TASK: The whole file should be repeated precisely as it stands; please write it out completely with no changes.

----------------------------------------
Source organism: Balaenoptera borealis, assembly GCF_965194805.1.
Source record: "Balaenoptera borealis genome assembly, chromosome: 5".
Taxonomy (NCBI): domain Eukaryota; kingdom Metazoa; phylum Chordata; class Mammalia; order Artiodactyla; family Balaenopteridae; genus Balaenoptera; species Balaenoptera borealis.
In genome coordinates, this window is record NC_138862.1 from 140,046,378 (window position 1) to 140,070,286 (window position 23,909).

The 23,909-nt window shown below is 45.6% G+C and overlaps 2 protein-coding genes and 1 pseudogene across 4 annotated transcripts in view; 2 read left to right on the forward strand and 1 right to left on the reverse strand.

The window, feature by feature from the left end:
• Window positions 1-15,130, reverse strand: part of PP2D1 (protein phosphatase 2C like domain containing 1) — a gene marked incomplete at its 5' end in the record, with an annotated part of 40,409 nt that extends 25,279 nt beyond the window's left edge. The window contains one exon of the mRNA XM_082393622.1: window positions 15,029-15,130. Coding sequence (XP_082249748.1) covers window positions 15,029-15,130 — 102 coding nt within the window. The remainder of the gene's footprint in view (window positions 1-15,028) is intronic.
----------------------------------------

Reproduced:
Source organism: Balaenoptera borealis, assembly GCF_965194805.1.
Source record: "Balaenoptera borealis genome assembly, chromosome: 5".
Taxonomy (NCBI): domain Eukaryota; kingdom Metazoa; phylum Chordata; class Mammalia; order Artiodactyla; family Balaenopteridae; genus Balaenoptera; species Balaenoptera borealis.
In genome coordinates, this window is record NC_138862.1 from 140,046,378 (window position 1) to 140,070,286 (window position 23,909).

The 23,909-nt window shown below is 45.6% G+C and overlaps 2 protein-coding genes and 1 pseudogene across 4 annotated transcripts in view; 2 read left to right on the forward strand and 1 right to left on the reverse strand.

The window, feature by feature from the left end:
• Window positions 1-15,130, reverse strand: part of PP2D1 (protein phosphatase 2C like domain containing 1) — a gene marked incomplete at its 5' end in the record, with an annotated part of 40,409 nt that extends 25,279 nt beyond the window's left edge. The window contains one exon of the mRNA XM_082393622.1: window positions 15,029-15,130. Coding sequence (XP_082249748.1) covers window positions 15,029-15,130 — 102 coding nt within the window. The remainder of the gene's footprint in view (window positions 1-15,028) is intronic.